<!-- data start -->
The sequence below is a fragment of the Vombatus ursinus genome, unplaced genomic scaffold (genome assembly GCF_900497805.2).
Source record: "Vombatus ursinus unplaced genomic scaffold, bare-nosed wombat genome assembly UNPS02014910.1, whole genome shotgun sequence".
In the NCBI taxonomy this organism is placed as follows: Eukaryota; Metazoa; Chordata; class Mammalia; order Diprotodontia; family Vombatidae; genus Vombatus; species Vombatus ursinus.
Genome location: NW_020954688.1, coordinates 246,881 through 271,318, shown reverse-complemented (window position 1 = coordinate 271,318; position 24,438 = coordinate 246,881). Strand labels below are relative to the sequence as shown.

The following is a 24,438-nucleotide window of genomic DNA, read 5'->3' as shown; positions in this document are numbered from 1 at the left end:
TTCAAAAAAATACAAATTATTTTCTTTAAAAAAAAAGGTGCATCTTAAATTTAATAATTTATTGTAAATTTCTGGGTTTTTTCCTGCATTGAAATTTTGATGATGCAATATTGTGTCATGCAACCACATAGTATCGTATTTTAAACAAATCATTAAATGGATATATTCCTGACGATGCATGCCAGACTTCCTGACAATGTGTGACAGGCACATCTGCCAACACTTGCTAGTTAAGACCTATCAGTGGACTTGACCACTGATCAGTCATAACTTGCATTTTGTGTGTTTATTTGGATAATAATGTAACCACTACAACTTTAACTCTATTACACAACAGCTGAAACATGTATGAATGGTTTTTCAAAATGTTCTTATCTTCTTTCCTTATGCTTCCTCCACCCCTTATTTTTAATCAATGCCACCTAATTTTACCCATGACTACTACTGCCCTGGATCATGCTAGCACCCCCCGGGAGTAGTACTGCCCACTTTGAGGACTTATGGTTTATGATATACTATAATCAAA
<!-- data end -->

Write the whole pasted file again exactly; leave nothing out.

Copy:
The sequence below is a fragment of the Vombatus ursinus genome, unplaced genomic scaffold (genome assembly GCF_900497805.2).
Source record: "Vombatus ursinus unplaced genomic scaffold, bare-nosed wombat genome assembly UNPS02014910.1, whole genome shotgun sequence".
In the NCBI taxonomy this organism is placed as follows: Eukaryota; Metazoa; Chordata; class Mammalia; order Diprotodontia; family Vombatidae; genus Vombatus; species Vombatus ursinus.
Genome location: NW_020954688.1, coordinates 246,881 through 271,318, shown reverse-complemented (window position 1 = coordinate 271,318; position 24,438 = coordinate 246,881). Strand labels below are relative to the sequence as shown.

The following is a 24,438-nucleotide window of genomic DNA, read 5'->3' as shown; positions in this document are numbered from 1 at the left end:
TTCAAAAAAATACAAATTATTTTCTTTAAAAAAAAAGGTGCATCTTAAATTTAATAATTTATTGTAAATTTCTGGGTTTTTTCCTGCATTGAAATTTTGATGATGCAATATTGTGTCATGCAACCACATAGTATCGTATTTTAAACAAATCATTAAATGGATATATTCCTGACGATGCATGCCAGACTTCCTGACAATGTGTGACAGGCACATCTGCCAACACTTGCTAGTTAAGACCTATCAGTGGACTTGACCACTGATCAGTCATAACTTGCATTTTGTGTGTTTATTTGGATAATAATGTAACCACTACAACTTTAACTCTATTACACAACAGCTGAAACATGTATGAATGGTTTTTCAAAATGTTCTTATCTTCTTTCCTTATGCTTCCTCCACCCCTTATTTTTAATCAATGCCACCTAATTTTACCCATGACTACTACTGCCCTGGATCATGCTAGCACCCCCCGGGAGTAGTACTGCCCACTTTGAGGACTTATGGTTTATGATATACTATAATCAAA